Handover mechanism between different base stations is also described. An optimized handover is implemented by improving standard protocol [86]. In this paper, measurement results in an emulated environment where a handover occurs every 5 s showed a packet loss rate of 2 % during the handover. The network is then divided in subnetworks because of its large size. Two types of handover have to be considered: the handover performed inside a same subnetwork, which is realized at layer 2 level, the link layer, and handover performed between two different subnetworks, realized at layer 3 level, the network layer. The system is based on the mobility protocol IPv6. Enhancements are performed from IPv6 at different steps of the handover, in order to minimize its duration.

Experiments are then realized in order to fix the “ideal” transmission distance depending on the number of base stations deployed along the track, which allow keeping a continuous communication during the entire trip. It follows that a distance between 300 and 400 m seems to be optimal.

Authors are interested in the influence of atmospheric conditions on the quality of the communication. The study is quite succinct and without numerical data. The given conclusion is that the quality of the communication depends on the visibility.

First tests of the entire system are set up. Initially, tests in static are performed. A first communication between two devices allows obtaining throughput at TCP level up to 923 Mbps. The transmission distance was tested until 360 m maintaining a communication. A glass was placed between two devices in order to simulate the train window. The transmission distance is reduced to 200 m, but without loss of throughput. A last test is implemented: a communication between a fixed base station and a mobile station put in a car moving at 100 km/h is realized; a maximal throughput of 656 Mbps is obtained.

After these preliminary tests, the system was tested on a train. Three bases stations are positioned along the track and connected to a control center. They are separated by 100 m from each other. At a speed of 130 km/h, throughputs between 500 and 700 Mbps are achieved. An important packet loss rate of about 20-30 % is observed, which represents a subject to improve. The handover time also remains high (about 0.4 s), which is due to the train vibrations causing instability of the infrared link. There is no significant observation regarding the influence of atmospheric conditions. A special effort is still to provide a protection of devices against condensation.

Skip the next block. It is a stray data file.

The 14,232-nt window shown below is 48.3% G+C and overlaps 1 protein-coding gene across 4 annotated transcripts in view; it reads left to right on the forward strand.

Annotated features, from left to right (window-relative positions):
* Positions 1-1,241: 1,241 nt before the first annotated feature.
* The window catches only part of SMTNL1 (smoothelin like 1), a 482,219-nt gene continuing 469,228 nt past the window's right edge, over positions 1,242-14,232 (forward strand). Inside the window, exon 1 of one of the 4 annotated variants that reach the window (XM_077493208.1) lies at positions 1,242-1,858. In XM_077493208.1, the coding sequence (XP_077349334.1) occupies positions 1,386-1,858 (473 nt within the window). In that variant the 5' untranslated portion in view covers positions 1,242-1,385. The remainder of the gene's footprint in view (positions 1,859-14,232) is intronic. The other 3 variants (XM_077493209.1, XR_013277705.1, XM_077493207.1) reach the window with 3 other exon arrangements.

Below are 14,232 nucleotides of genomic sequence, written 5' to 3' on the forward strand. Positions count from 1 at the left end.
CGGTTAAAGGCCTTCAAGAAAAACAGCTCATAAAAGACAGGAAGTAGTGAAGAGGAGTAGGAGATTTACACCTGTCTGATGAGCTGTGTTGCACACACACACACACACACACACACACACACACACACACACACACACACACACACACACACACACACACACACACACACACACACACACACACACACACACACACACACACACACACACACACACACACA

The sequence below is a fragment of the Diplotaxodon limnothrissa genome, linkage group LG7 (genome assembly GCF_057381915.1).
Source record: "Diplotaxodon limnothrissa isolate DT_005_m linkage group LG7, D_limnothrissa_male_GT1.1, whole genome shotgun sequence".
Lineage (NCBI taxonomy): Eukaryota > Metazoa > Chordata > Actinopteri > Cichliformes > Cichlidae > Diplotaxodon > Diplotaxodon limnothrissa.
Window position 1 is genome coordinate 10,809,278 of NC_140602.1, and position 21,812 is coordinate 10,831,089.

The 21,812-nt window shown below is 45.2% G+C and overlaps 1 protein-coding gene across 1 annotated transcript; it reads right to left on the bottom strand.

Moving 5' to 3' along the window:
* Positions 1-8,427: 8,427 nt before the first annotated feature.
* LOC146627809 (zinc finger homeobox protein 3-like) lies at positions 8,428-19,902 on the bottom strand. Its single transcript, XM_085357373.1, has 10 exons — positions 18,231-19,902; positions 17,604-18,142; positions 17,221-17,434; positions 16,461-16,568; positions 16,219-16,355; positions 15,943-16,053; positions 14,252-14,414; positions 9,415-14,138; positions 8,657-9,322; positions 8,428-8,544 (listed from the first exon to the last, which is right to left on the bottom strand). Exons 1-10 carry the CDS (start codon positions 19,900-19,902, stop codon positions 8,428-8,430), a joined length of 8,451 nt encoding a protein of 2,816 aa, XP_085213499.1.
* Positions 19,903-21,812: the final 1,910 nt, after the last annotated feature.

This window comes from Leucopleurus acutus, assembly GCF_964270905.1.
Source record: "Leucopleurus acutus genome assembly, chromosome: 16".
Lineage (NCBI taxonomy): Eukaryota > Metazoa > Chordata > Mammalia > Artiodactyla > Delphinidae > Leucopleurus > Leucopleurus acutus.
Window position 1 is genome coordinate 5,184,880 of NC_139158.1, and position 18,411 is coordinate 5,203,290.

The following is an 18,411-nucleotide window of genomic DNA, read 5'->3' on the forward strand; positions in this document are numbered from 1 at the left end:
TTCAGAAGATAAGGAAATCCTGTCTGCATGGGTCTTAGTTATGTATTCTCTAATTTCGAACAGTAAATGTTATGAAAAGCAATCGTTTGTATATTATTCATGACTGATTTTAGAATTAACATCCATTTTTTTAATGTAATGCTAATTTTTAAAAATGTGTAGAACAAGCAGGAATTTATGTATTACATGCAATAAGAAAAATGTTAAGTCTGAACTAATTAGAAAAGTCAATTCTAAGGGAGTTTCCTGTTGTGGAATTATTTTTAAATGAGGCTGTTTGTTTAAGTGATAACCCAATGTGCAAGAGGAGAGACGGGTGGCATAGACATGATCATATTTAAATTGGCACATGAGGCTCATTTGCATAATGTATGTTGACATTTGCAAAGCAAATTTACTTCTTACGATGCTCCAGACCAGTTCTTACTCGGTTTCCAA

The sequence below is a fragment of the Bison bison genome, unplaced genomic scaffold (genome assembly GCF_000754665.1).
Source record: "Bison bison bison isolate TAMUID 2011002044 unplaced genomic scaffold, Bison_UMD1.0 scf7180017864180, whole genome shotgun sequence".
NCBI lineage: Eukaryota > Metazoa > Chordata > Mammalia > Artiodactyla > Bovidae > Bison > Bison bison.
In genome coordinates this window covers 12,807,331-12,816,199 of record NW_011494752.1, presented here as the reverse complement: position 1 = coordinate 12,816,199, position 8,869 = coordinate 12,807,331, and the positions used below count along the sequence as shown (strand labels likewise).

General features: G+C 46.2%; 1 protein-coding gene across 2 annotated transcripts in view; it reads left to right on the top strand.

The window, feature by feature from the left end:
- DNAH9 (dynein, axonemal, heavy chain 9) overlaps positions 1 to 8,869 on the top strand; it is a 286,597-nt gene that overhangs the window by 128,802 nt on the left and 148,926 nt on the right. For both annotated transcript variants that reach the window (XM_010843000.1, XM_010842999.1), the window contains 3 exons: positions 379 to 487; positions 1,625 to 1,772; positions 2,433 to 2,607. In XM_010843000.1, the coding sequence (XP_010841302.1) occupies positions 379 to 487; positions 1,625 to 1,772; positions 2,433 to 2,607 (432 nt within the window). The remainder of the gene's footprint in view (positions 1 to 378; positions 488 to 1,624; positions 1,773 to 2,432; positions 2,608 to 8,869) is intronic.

Finally, works conclude with HST trials on Shinkansen trains. The speed is about 240-270 km/h. A single base station could be installed. The handover mechanism could then not be tested. However, the communication between the mobile station on board train and the fixed base station was tested. The two stations could catch the beacon light for 0.7 s. A communication at PHY layer could be realized during 6 ms. However, no packets transmission could have been tested.

In [67], authors propose a collaboration of the Infrared Communication Device (IR-CD), presented above, and the LCX system deployed in the Shinkansen, presented earlier. The proposed system installs the IR at the upstream of the LCX system to keep the modification of the existing LCX system as small as possible. The LCX system and the IR system are not used at the same time; switch is performed when IR system is not available. The proposed system was implemented in Linux in order to evaluate the handover processing time (which is important in the case of the LCX system). It appears that handover time is short enough for passengers on Shinkansen (around 200 ms, near LCX handover time).

< Prev   CONTENTS   Source   Next >

Related topics